Courtesy Reuters

Adjusting to Sanctions

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The American-driven sanctions against Iran were meant to transform the "backlash state" into a law-abiding, cooperative, and constructive member of the world community. Washington expected trade and investment restrictions to cripple the productive base of the economy and curtail Iran's ability to support international terrorism or acquire sophisticated military hardware. Economic hardship and fiscal austerity would demoralize the population and turn it against the regime. And domestic popular discontent and external political isolation, Washington hoped, would bring the clerical leadership to its senses.

Inadequate hard data make an objective assessment of the sanctions difficult. Supporters of the policy claim that the cost to Iran has been immense, even greater than expected; critics dismiss the policy as self-defeating and divisive. What is certain, however, is that the economic, psychological, and political impact of the American sanctions has not produced the anticipated results or transformed the regime. Although the comparison may seem invidious, the Iranian economy under sanctions is in certain respects healthier and more stable than many developing economies the United States has assisted. Militarily, Iran appears to be stronger now than in 1989, and is certainly less vulnerable than some U.S. allies in the region. The embargo has isolated Washington rather than Tehran.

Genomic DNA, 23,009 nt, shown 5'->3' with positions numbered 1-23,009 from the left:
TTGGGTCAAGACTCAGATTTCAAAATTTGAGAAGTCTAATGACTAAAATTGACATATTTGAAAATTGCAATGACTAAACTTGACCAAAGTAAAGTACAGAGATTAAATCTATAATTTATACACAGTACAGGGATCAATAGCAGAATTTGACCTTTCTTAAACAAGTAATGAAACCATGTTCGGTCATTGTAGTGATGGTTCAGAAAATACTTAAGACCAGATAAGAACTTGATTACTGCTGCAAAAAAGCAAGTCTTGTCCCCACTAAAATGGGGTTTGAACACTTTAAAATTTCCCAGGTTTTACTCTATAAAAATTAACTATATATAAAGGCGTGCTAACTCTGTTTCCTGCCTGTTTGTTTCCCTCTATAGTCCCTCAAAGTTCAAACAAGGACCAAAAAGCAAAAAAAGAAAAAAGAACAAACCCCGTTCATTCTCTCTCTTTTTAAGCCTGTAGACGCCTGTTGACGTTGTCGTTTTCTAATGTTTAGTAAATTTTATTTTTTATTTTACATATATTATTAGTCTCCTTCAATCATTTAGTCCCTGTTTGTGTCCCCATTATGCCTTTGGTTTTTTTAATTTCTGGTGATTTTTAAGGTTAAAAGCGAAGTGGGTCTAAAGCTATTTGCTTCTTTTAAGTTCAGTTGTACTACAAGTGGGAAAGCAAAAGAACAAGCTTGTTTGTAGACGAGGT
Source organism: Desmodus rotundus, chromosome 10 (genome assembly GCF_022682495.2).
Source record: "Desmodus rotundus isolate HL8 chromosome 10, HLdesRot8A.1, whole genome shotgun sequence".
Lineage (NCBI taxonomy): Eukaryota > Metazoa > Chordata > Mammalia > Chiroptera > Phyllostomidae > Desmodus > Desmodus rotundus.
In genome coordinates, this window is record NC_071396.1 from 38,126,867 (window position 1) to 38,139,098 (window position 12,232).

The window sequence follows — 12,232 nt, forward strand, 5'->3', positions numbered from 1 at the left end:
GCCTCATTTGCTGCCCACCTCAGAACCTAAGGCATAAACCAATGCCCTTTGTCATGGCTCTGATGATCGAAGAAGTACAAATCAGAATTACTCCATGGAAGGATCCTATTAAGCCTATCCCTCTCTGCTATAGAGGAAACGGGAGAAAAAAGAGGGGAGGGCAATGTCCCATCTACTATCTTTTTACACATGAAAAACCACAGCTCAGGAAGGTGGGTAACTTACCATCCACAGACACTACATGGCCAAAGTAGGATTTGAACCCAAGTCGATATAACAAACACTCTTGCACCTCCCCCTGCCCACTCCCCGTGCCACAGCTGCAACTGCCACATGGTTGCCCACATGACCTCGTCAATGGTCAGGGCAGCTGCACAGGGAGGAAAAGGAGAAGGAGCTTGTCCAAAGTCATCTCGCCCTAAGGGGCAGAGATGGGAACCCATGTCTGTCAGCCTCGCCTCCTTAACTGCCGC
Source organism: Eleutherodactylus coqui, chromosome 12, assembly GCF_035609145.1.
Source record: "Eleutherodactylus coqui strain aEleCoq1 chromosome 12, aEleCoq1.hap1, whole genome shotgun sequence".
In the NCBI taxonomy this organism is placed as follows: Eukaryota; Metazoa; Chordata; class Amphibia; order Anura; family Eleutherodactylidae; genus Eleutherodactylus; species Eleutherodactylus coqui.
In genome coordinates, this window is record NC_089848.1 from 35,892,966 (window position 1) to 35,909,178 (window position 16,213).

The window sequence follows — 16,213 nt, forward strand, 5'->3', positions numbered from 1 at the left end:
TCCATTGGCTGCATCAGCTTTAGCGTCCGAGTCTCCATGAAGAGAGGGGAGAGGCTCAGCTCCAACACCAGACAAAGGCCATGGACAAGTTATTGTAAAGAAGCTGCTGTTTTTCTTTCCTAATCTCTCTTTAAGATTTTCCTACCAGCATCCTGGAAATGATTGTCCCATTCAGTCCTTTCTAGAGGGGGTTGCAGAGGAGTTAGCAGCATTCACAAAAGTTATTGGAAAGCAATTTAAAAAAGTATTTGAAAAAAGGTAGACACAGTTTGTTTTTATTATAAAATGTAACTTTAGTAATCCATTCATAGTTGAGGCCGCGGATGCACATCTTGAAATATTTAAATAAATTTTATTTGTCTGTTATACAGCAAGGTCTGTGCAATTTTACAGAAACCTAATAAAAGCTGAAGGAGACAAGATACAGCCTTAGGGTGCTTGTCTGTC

Iranian officials concede that the boycotts have caused some economic "difficulties" but do not give details of their nature or magnitude. The affected areas, however, are not hard to identify. Finding non-U.S. buyers for Iranian oil and non-Americans to invest in Iran's

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